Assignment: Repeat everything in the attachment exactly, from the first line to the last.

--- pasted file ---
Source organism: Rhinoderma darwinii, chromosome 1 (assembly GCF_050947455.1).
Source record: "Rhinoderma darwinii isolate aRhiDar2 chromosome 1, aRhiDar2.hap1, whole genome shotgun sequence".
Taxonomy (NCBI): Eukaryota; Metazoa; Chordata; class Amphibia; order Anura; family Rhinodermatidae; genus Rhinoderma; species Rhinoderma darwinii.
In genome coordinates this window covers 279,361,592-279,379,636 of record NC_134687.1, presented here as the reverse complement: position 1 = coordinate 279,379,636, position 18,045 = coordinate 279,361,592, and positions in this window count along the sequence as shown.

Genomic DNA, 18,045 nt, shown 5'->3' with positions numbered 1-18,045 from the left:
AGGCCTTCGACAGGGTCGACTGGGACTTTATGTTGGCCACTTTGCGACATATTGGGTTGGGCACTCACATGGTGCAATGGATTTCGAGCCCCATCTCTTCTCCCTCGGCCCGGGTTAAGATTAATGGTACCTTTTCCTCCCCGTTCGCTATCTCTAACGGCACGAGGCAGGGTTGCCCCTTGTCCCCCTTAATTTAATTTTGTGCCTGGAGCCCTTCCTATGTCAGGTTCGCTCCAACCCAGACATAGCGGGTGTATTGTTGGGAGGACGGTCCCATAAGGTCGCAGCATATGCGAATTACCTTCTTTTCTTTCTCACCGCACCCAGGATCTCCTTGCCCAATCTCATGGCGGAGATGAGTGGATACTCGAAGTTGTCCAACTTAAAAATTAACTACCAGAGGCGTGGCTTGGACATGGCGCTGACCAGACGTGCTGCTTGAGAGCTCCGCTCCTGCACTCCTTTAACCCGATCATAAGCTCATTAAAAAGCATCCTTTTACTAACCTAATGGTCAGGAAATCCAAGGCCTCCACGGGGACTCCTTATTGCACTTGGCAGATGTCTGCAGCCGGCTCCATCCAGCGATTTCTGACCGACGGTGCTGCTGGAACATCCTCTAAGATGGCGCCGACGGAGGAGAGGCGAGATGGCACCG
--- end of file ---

Source organism: Rhinoderma darwinii, chromosome 1 (assembly GCF_050947455.1).
Source record: "Rhinoderma darwinii isolate aRhiDar2 chromosome 1, aRhiDar2.hap1, whole genome shotgun sequence".
Taxonomy (NCBI): Eukaryota; Metazoa; Chordata; class Amphibia; order Anura; family Rhinodermatidae; genus Rhinoderma; species Rhinoderma darwinii.
In genome coordinates this window covers 279,361,592-279,379,636 of record NC_134687.1, presented here as the reverse complement: position 1 = coordinate 279,379,636, position 18,045 = coordinate 279,361,592, and positions in this window count along the sequence as shown.

Genomic DNA, 18,045 nt, shown 5'->3' with positions numbered 1-18,045 from the left:
AGGCCTTCGACAGGGTCGACTGGGACTTTATGTTGGCCACTTTGCGACATATTGGGTTGGGCACTCACATGGTGCAATGGATTTCGAGCCCCATCTCTTCTCCCTCGGCCCGGGTTAAGATTAATGGTACCTTTTCCTCCCCGTTCGCTATCTCTAACGGCACGAGGCAGGGTTGCCCCTTGTCCCCCTTAATTTAATTTTGTGCCTGGAGCCCTTCCTATGTCAGGTTCGCTCCAACCCAGACATAGCGGGTGTATTGTTGGGAGGACGGTCCCATAAGGTCGCAGCATATGCGAATTACCTTCTTTTCTTTCTCACCGCACCCAGGATCTCCTTGCCCAATCTCATGGCGGAGATGAGTGGATACTCGAAGTTGTCCAACTTAAAAATTAACTACCAGAGGCGTGGCTTGGACATGGCGCTGACCAGACGTGCTGCTTGAGAGCTCCGCTCCTGCACTCCTTTAACCCGATCATAAGCTCATTAAAAAGCATCCTTTTACTAACCTAATGGTCAGGAAATCCAAGGCCTCCACGGGGACTCCTTATTGCACTTGGCAGATGTCTGCAGCCGGCTCCATCCAGCGATTTCTGACCGACGGTGCTGCTGGAACATCCTCTAAGATGGCGCCGACGGAGGAGAGGCGAGATGGCACCG